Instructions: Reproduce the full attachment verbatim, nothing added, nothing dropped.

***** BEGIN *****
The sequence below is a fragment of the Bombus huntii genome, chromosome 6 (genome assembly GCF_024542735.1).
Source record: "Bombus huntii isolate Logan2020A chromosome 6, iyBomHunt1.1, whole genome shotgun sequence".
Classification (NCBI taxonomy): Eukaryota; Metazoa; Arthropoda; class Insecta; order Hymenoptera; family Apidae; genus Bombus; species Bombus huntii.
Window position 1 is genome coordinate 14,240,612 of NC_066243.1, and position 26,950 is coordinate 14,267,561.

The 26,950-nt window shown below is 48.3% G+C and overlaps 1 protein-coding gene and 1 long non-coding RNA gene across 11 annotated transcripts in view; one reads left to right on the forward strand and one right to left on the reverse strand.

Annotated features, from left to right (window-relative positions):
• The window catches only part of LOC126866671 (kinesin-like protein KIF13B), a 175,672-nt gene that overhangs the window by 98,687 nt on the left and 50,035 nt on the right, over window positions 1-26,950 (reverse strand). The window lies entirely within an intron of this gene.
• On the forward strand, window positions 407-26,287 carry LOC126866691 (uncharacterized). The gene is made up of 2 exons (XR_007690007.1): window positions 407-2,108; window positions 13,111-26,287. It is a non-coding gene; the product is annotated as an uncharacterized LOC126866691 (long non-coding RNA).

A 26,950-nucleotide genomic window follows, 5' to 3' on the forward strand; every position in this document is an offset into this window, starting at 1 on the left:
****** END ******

The sequence below is a fragment of the Bombus huntii genome, chromosome 6 (genome assembly GCF_024542735.1).
Source record: "Bombus huntii isolate Logan2020A chromosome 6, iyBomHunt1.1, whole genome shotgun sequence".
Classification (NCBI taxonomy): Eukaryota; Metazoa; Arthropoda; class Insecta; order Hymenoptera; family Apidae; genus Bombus; species Bombus huntii.
Window position 1 is genome coordinate 14,240,612 of NC_066243.1, and position 26,950 is coordinate 14,267,561.

The 26,950-nt window shown below is 48.3% G+C and overlaps 1 protein-coding gene and 1 long non-coding RNA gene across 11 annotated transcripts in view; one reads left to right on the forward strand and one right to left on the reverse strand.

Annotated features, from left to right (window-relative positions):
• The window catches only part of LOC126866671 (kinesin-like protein KIF13B), a 175,672-nt gene that overhangs the window by 98,687 nt on the left and 50,035 nt on the right, over window positions 1-26,950 (reverse strand). The window lies entirely within an intron of this gene.
• On the forward strand, window positions 407-26,287 carry LOC126866691 (uncharacterized). The gene is made up of 2 exons (XR_007690007.1): window positions 407-2,108; window positions 13,111-26,287. It is a non-coding gene; the product is annotated as an uncharacterized LOC126866691 (long non-coding RNA).

A 26,950-nucleotide genomic window follows, 5' to 3' on the forward strand; every position in this document is an offset into this window, starting at 1 on the left: